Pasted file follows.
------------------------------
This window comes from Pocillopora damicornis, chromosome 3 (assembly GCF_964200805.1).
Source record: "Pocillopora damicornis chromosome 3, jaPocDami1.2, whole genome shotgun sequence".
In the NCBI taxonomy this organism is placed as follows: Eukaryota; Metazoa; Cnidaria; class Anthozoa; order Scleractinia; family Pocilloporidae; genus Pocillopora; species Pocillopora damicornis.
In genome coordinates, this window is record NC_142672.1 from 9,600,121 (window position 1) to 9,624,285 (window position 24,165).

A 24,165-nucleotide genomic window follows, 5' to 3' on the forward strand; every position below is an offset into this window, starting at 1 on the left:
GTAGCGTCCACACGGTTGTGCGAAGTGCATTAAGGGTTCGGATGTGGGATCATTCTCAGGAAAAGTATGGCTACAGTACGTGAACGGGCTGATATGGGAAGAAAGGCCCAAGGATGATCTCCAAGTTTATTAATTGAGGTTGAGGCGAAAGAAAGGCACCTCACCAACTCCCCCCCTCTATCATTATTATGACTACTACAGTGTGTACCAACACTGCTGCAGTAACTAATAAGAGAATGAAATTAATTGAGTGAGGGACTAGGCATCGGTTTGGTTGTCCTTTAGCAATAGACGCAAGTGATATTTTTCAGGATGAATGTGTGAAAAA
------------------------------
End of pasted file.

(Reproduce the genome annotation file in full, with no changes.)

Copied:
This window comes from Pocillopora damicornis, chromosome 3 (assembly GCF_964200805.1).
Source record: "Pocillopora damicornis chromosome 3, jaPocDami1.2, whole genome shotgun sequence".
In the NCBI taxonomy this organism is placed as follows: Eukaryota; Metazoa; Cnidaria; class Anthozoa; order Scleractinia; family Pocilloporidae; genus Pocillopora; species Pocillopora damicornis.
In genome coordinates, this window is record NC_142672.1 from 9,600,121 (window position 1) to 9,624,285 (window position 24,165).

A 24,165-nucleotide genomic window follows, 5' to 3' on the forward strand; every position below is an offset into this window, starting at 1 on the left:
GTAGCGTCCACACGGTTGTGCGAAGTGCATTAAGGGTTCGGATGTGGGATCATTCTCAGGAAAAGTATGGCTACAGTACGTGAACGGGCTGATATGGGAAGAAAGGCCCAAGGATGATCTCCAAGTTTATTAATTGAGGTTGAGGCGAAAGAAAGGCACCTCACCAACTCCCCCCCTCTATCATTATTATGACTACTACAGTGTGTACCAACACTGCTGCAGTAACTAATAAGAGAATGAAATTAATTGAGTGAGGGACTAGGCATCGGTTTGGTTGTCCTTTAGCAATAGACGCAAGTGATATTTTTCAGGATGAATGTGTGAAAAA